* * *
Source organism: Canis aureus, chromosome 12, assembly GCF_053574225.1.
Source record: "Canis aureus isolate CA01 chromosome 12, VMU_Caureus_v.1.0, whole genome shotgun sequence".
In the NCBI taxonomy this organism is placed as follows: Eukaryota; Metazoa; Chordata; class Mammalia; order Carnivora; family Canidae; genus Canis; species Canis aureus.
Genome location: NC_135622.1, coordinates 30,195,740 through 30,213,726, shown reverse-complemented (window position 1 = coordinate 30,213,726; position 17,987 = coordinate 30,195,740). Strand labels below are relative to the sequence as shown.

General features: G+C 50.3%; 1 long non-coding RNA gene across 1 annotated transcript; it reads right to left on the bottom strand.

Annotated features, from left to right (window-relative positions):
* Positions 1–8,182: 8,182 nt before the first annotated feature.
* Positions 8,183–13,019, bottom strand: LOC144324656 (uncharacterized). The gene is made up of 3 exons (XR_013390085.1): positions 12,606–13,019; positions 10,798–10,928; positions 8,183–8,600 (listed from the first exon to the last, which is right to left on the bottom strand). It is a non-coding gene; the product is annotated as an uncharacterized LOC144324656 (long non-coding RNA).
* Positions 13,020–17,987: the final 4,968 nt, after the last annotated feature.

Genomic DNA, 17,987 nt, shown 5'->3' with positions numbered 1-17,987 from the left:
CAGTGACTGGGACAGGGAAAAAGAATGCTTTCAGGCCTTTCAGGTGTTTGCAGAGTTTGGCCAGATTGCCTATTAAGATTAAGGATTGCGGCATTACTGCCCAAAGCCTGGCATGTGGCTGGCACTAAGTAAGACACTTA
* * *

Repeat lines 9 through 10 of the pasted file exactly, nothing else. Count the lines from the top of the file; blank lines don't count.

* Positions 13,020–17,987: the final 4,968 nt, after the last annotated feature.

Genomic DNA, 17,987 nt, shown 5'->3' with positions numbered 1-17,987 from the left: